On January 20th, the same day as Trump’s inauguration, I had a moment in which the world slowed down and I thought, Huh, there’s a very real possibility that I could die in about five seconds.
“How do I find my patron deity?” is a question that echoes throughout the pagan communities on Tumblr and elsewhere. What doesn’t seem to get discussed very often is what having a patron deity entails. It’ll be different with every deity and devotee, of course, depending on the deity’s personality and the nature of the original culture in question. The dynamics of a patronship with a Kemetic god versus an Irish god versus a Hellenic god are not the same; this previous post demonstrates a bit of that. And that’s just three people in a community of thousands!
Just to be clear, I’m speaking as an Irish polytheist and someone with a strong sensitivity to power dynamics, so much of what I’ve said is influenced by those things. I’m coming from a specific tradition with a specific background. Others will have different opinions and experiences, as evidenced by that first link above. Don’t take my words as fact, only as one person’s opinion.
Overall, I’m an angry person. To those who know me, yes, I know it’s a shock. I’ll give you a moment to collect yourself.
I’m angry about a lot of things: past traumas, deaths, my mental illnesses, the continued character assassination of Tony Stark in the comic universe, people who invalidate other people’s feelings. And I’m not alone. Anger is probably one of the most common, and sometimes the easiest, emotional responses to a lot of the world’s bullshit. When it comes to abuse survivors, I argue it’s one of the healthiest ones because it indicates that a) the person is a physical space safe enough to feel that they can express the anger, and b) that they have some level of belief, when the anger is directed at their abuser(s), in their own basic self-worth. You don’t get angry if you feel like you deserved what you got or that it ‘doesn’t matter,’ right?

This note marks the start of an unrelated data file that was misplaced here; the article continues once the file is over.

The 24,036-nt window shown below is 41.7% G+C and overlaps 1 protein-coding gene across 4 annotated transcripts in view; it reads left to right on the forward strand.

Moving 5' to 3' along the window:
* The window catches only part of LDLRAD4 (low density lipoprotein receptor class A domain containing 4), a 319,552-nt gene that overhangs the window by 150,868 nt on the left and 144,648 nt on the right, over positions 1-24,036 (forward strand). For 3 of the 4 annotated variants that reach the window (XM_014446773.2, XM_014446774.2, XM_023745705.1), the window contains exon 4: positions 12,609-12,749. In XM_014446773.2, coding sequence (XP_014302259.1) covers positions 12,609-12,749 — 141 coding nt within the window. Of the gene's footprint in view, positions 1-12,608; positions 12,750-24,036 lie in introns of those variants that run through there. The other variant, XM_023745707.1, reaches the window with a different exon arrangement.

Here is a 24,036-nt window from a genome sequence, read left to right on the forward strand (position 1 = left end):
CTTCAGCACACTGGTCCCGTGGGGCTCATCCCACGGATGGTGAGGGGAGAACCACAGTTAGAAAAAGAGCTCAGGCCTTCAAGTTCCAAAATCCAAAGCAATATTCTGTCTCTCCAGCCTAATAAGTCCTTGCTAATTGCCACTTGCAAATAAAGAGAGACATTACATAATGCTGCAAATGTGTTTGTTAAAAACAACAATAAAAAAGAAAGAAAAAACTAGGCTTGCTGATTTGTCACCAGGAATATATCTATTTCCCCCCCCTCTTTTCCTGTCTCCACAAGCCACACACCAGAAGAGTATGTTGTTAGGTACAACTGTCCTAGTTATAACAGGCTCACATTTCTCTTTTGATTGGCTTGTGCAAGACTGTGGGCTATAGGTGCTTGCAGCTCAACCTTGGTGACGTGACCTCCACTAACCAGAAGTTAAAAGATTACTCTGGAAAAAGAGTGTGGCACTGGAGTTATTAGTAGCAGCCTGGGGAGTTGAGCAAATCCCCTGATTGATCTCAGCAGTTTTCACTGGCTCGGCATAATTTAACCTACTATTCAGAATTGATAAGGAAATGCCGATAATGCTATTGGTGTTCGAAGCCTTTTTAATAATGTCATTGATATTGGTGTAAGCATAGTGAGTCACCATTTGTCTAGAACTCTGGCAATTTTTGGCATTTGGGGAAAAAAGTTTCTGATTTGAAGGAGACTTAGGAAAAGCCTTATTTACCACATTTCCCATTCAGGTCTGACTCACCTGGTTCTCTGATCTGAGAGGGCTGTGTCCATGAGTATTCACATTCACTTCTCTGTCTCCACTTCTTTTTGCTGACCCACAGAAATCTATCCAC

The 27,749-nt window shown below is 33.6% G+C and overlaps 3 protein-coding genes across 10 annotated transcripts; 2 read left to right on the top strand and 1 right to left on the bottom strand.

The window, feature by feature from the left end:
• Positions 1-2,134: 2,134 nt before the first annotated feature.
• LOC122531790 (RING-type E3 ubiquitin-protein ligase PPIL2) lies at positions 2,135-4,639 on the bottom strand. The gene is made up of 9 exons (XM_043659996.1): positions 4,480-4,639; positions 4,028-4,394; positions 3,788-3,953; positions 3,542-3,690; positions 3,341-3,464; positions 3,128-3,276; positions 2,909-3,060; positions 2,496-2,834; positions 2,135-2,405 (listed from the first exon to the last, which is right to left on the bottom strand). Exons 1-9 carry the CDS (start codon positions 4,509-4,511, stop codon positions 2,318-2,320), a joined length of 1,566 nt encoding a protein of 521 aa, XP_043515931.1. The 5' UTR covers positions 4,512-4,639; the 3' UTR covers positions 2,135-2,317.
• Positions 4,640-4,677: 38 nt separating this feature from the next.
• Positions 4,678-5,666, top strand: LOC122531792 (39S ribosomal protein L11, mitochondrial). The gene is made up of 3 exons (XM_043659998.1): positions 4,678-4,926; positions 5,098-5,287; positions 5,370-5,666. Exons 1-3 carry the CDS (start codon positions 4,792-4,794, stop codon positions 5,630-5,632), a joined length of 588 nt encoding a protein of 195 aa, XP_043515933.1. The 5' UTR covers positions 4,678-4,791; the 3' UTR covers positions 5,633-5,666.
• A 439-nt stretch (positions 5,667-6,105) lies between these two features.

But anger isn’t for everyone, and that’s a good thing! Gods know we need people who are merciful, who are understanding, to keep the rest of us from completely losing our shit. A community of warriors isn’t going to last long if it doesn’t have its healers and farmers and creators and basically everyone else. It’s everyone else that give warriors something to fight for in the first place.
We need more support services for polytheist survivors of domestic violence. I’m just going to put that out there.
A friend recently asked me to serve as a priestess for a teenage kid who had been through some terrible traumas, including sexual violence from partners, and wanted some kind of cleansing ritual. It took some time to tease out the reason behind it, but eventually the kid described an experience that would be familiar to many within the polytheist and magical communities involving another entity. Anyone outside of those communities, however, most likely would have dismissed it as a creative imagination or an indication of mental illness. While the kid obviously does have some mental illness, likely caused by prolonged and repeated trauma from his not-too-distant past, what ultimately matters isn’t what the rest of us thinks should be real but the fact that this experience was very real for him and affected him deeply. Unfortunately, the manifestation of this kid’s trauma response and the way he chose to address it would be seen by many as the actual problem, not a symptom of something deeper.
…aka How I Incorporate My Polytheism into Dealing with My PTSD from Intimate Partner Violence: A Preliminary Report.
Faith shows up in a lot of therapy already. One of the first steps of the famous 12-step substance abuse program involves believing in a power higher than yourself, and there are multiple survivor advocacy organizations coming from the perspective of one religion or another. The only two groups for polytheists I could find for domestic violence (DV) and intimate partner violence (IPV), however, appear to be all but dead, and one seems more focused on issues like addiction. Polytheists can be just as devout, religious, and/or spiritual as those of any other religion, and while advocacy and counseling groups are absolutely essential and effective, it’s more difficult for those of us for whom our healing is closely entwined with our religious practice.